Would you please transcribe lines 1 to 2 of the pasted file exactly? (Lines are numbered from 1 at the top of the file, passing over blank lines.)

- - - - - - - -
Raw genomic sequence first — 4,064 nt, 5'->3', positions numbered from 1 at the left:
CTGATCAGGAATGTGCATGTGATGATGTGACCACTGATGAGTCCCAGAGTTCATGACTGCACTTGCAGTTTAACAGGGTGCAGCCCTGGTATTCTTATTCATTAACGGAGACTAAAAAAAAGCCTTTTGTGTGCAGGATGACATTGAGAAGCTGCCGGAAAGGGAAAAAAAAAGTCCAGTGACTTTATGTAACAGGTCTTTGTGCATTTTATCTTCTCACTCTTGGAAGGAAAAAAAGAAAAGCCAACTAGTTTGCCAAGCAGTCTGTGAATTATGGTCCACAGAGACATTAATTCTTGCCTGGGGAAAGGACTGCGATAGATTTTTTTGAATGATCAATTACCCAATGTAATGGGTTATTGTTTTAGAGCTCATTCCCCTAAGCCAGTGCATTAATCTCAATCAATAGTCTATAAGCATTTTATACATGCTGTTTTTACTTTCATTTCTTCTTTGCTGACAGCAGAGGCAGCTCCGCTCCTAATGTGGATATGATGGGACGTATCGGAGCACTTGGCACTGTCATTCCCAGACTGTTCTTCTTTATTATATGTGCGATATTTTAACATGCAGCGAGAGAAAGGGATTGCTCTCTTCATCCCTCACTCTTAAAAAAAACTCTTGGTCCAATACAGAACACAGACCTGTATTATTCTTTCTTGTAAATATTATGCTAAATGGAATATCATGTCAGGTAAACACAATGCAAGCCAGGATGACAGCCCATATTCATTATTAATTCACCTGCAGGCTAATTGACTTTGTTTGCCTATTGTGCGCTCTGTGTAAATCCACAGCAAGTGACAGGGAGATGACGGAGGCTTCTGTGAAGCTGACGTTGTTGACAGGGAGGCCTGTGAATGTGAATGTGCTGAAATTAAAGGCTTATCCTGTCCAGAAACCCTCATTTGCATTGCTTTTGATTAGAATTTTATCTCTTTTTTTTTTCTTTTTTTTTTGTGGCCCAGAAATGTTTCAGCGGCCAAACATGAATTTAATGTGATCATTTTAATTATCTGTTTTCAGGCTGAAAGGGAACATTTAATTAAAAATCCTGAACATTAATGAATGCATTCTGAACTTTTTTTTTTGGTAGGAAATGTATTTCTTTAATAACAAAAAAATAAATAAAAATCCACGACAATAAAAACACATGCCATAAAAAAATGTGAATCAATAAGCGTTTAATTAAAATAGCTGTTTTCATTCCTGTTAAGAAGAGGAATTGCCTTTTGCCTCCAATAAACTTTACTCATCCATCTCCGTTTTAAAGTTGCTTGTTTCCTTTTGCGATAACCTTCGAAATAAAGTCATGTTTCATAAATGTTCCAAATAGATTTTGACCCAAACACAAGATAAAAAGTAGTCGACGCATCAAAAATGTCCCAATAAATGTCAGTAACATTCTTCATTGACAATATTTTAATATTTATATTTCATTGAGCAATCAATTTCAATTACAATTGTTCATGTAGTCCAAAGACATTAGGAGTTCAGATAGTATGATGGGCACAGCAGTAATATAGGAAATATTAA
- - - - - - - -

Raw genomic sequence first — 4,064 nt, 5'->3', positions numbered from 1 at the left:
CTGATCAGGAATGTGCATGTGATGATGTGACCACTGATGAGTCCCAGAGTTCATGACTGCACTTGCAGTTTAACAGGGTGCAGCCCTGGTATTCTTATTCATTAACGGAGACTAAAAAAAAGCCTTTTGTGTGCAGGATGACATTGAGAAGCTGCCGGAAAGGGAAAAAAAAAGTCCAGTGACTTTATGTAACAGGTCTTTGTGCATTTTATCTTCTCACTCTTGGAAGGAAAAAAAGAAAAGCCAACTAGTTTGCCAAGCAGTCTGTGAATTATGGTCCACAGAGACATTAATTCTTGCCTGGGGAAAGGACTGCGATAGATTTTTTTGAATGATCAATTACCCAATGTAATGGGTTATTGTTTTAGAGCTCATTCCCCTAAGCCAGTGCATTAATCTCAATCAATAGTCTATAAGCATTTTATACATGCTGTTTTTACTTTCATTTCTTCTTTGCTGACAGCAGAGGCAGCTCCGCTCCTAATGTGGATATGATGGGACGTATCGGAGCACTTGGCACTGTCATTCCCAGACTGTTCTTCTTTATTATATGTGCGATATTTTAACATGCAGCGAGAGAAAGGGATTGCTCTCTTCATCCCTCACTCTTAAAAAAAACTCTTGGTCCAATACAGAACACAGACCTGTATTATTCTTTCTTGTAAATATTATGCTAAATGGAATATCATGTCAGGTAAACACAATGCAAGCCAGGATGACAGCCCATATTCATTATTAATTCACCTGCAGGCTAATTGACTTTGTTTGCCTATTGTGCGCTCTGTGTAAATCCACAGCAAGTGACAGGGAGATGACGGAGGCTTCTGTGAAGCTGACGTTGTTGACAGGGAGGCCTGTGAATGTGAATGTGCTGAAATTAAAGGCTTATCCTGTCCAGAAACCCTCATTTGCATTGCTTTTGATTAGAATTTTATCTCTTTTTTTTTTCTTTTTTTTTTGTGGCCCAGAAATGTTTCAGCGGCCAAACATGAATTTAATGTGATCATTTTAATTATCTGTTTTCAGGCTGAAAGGGAACATTTAATTAAAAATCCTGAACATTAATGAATGCATTCTGAACTTTTTTTTTTGGTAGGAAATGTATTTCTTTAATAACAAAAAAATAAATAAAAATCCACGACAATAAAAACACATGCCATAAAAAAATGTGAATCAATAAGCGTTTAATTAAAATAGCTGTTTTCATTCCTGTTAAGAAGAGGAATTGCCTTTTGCCTCCAATAAACTTTACTCATCCATCTCCGTTTTAAAGTTGCTTGTTTCCTTTTGCGATAACCTTCGAAATAAAGTCATGTTTCATAAATGTTCCAAATAGATTTTGACCCAAACACAAGATAAAAAGTAGTCGACGCATCAAAAATGTCCCAATAAATGTCAGTAACATTCTTCATTGACAATATTTTAATATTTATATTTCATTGAGCAATCAATTTCAATTACAATTGTTCATGTAGTCCAAAGACATTAGGAGTTCAGATAGTATGATGGGCACAGCAGTAATATAGGAAATATTAA